Wednesday, September 28, 2011

INTELLIGENT DESIGN AND SCIENCE...december, 2005(edited sept.29, 2006)

Call me paranoid but I think what is called 'intelligent design' is being promoted by sources that place little value on science or its historical development in Western Civilization. Evolution from its beginning has been viewed as a threat to the literal interpretation of the Biblical story of creation. I place a very high and personal value on the Bible, and believe that it is always at risk of being misused-especially when its symbolic language is taken literally, or interpreted as historical fact. I maintain such use of the Bible violates the very nature of ancient writings such as the first chapters of Genesis.
Many people are familiar with the Scopes "monkey trial" that took place in Tennessee in the 1920's, which is portrayed in the movie Inherit The Wind. This event disturbed some Bible believers by making humans seem (to them) too much like animals, and bringing into question such religious doctrines as the "fall of humankind," which are often literalized and historicized from the Bible stories. I think such ideas are what many 'literal' Bible believers have a deep need to keep in tact, even after all that has been learned about the nature of the Bible in the past 100 years.

To believe there is an "intelligent design" behind evolution is a philosophical or religious idea, not a scientific one; and that should be made clear wherever this discussion(which I think is totally appropriate in literature, philosophy or religion classes) comes up in public school teaching. It is a belief not,like Evolution is, a scientific model from which to experiment. Evolutionary theory does not claim ultimate truth and changes with new learning. But it is a model, a very successful one, from which to productively do scientific experimentation. Such use of the Theory of Evolution has been the major model used in research that has made possible the great progress in Medical science and the richer understanding we now have of life processes. There is no real scientific experimentation that flows from 'intelligent design' that I can even imagine. It raises no questions as science must continually do to be science. 'Intelligent Design' makes a faith claim and that's  where it ends.  It does not attempt to lead to any new and clearer  truth nor does it ask questions which is the the fundamental  nature of science.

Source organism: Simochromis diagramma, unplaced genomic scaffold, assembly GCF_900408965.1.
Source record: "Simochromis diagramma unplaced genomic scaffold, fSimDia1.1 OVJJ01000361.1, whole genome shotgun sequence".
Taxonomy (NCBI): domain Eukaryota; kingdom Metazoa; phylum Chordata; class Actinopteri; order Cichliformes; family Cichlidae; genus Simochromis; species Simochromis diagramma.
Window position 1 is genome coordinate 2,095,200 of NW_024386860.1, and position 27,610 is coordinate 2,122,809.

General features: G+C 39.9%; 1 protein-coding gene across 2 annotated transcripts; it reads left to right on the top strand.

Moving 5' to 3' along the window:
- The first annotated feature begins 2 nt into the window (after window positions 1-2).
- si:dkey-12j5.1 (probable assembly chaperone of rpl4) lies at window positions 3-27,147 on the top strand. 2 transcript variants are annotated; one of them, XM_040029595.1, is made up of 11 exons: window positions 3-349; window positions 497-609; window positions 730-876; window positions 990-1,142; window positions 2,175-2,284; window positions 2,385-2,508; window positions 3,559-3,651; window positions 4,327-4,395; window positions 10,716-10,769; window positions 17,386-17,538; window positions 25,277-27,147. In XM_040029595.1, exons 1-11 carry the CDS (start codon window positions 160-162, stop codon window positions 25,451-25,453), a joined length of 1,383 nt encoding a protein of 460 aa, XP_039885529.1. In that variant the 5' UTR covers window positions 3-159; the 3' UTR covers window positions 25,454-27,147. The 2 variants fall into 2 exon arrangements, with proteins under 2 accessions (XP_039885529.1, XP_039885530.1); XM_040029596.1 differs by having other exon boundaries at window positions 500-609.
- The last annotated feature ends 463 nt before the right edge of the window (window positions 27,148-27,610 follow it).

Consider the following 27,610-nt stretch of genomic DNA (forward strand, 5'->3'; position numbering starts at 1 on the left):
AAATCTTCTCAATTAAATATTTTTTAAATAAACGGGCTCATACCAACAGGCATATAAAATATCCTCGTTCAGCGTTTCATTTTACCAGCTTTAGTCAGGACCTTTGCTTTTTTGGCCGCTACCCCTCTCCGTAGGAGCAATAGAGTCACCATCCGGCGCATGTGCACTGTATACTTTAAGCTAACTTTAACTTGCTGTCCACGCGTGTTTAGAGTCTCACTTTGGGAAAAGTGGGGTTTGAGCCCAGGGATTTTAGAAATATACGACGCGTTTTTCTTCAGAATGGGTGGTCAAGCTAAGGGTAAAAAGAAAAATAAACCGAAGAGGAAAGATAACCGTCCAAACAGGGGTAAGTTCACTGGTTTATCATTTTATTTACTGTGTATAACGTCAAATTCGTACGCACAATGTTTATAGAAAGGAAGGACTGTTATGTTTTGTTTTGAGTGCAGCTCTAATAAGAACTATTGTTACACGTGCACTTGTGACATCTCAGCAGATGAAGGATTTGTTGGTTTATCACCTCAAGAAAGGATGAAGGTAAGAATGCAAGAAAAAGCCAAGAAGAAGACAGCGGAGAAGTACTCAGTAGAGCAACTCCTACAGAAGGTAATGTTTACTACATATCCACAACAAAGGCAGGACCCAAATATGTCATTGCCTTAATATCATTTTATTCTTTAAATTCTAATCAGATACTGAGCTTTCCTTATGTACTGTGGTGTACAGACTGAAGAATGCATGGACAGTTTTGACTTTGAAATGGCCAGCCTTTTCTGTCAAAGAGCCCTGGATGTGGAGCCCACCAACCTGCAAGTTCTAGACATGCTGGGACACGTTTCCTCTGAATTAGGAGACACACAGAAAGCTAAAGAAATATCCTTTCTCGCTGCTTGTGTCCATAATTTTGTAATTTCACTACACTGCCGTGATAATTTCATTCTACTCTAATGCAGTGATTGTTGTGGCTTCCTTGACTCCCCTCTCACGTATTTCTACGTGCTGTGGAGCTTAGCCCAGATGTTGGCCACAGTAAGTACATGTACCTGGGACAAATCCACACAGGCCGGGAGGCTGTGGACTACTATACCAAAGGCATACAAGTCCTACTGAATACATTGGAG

Where evolution is taught it is common and understandable for the question to surface of whether the universe is all by chance or by design. A competent science teacher might respond, "We don't know, but scientifically it makes no difference. Major religions and philosophies  have various ways to explain ultimate origins but in science we restrict ourselves to doing the work of science using this time-proven successful model called Evolution. It, unlike religion or philosophy,  has been the basis of much scientific progress for 150 years."
One Of The General Ideas Of  Evolution Theory